Findings from the 3rd Diary of Consumer Payment Choice (Federal Reserve, 2017)

Dec. 1, 2017 Share Source
In November 2017, the Federal Reserve published their Findings from the 3rd Diary of Consumer Payments Choice (DCPC).

The data gathered from the DCPC 2016 survey show that 'the public’s demand for cash continues to grow as the amount of currency in circulation reached $1.43 trillion in October 2016'. The report also confirms that cash continues to be the most frequently used payment instrument, representing 31% of all consumer transactions.

Key findings include

  • Approximately 60% of in-person payments under $10 were made in cash, compared to 20% of in-person transactions for $25 or more.
  • Cash is held and used by a large majority of consumers, regardless of age and income; however, how it is used varies across demographic groups.
  • Consumers’ opportunities to use cash are limited to in-person transactions for the most part. In 2016, only 75% of all payments were conducted in person.

Excerpt from the Federal Reserve 2017 findings report

The public’s demand for cash continues to grow as the amount of currency in circulation reached $1.43 trillion in October 2016. In addition, data from the Federal Reserve’s Diary of Consumer Payment Choice (DCPC) shows that cash remains the most frequently used payment instrument accounting for 31% of all consumer transactions.

Section 1. Demand for currency is growing, particularly as a store of value

As highlighted in a recent posting by Federal Reserve Bank of San Francisco President John Williams, demand for cash is on the rise, both in the United States and across the globe. Figure 1 shows the growing demand for all denominations of U.S. notes, with particularly strong demand for high value denominations.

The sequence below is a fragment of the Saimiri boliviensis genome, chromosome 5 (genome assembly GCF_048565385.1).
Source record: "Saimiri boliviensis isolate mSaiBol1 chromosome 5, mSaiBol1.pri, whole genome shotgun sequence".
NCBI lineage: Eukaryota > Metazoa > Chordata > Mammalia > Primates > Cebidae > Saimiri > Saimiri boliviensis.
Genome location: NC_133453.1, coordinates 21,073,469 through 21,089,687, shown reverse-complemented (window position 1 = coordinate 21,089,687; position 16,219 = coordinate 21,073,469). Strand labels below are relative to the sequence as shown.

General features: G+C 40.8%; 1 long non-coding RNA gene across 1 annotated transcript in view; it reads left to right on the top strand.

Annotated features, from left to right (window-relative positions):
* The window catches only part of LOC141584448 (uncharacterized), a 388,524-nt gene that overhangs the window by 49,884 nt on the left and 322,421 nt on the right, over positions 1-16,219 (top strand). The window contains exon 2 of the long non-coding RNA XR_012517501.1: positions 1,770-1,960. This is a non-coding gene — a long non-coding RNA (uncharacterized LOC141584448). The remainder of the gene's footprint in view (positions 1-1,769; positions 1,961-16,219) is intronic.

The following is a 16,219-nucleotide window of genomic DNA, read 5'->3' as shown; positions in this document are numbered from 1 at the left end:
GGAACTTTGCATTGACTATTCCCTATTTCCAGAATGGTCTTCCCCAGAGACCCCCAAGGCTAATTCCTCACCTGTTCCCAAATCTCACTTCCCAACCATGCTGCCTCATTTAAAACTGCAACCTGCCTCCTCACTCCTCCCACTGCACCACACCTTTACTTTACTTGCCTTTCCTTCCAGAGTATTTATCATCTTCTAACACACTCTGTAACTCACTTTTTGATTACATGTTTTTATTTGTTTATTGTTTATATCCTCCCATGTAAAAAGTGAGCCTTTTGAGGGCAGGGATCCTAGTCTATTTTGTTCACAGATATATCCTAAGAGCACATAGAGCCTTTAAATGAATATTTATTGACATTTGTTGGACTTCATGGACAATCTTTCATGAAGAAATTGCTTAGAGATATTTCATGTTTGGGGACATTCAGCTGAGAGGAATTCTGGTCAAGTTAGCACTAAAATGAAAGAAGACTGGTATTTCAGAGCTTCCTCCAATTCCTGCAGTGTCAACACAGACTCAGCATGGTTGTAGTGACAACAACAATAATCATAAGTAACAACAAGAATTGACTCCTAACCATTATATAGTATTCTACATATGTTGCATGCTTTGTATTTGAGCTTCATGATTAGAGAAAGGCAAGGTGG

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Since 2009, the compound annual growth rate (CAGR) for the number of notes in circulation has been 5.6 percent, with the value of currency in circulation growing at a 7.4 percent annual growth rate.

Section 2. Cash is widely used, and heavily used for smaller purchases

As in prior years, results from the DCPC indicate that by volume of transactions cash was the most used payment instrument in 2016, ahead of both debit and credit cards. Figure 2 shows the estimated aggregate volume and value shares of all payments (including bill payments and non-bill payments) from the 2016 DCPC.

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This includes cash, check, credit cards, debit cards, other electronic payments made through bank accounts, and other payments. On average, DCPC participants reported making 46 transactions per month, and used cash to pay for 14 of those transactions (31 percent). Debit and credit made up 27 and 18 percent respectively.

Download 2017 Findings from the 3rd DCPC Survey here

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Last Updated: July 15, 2019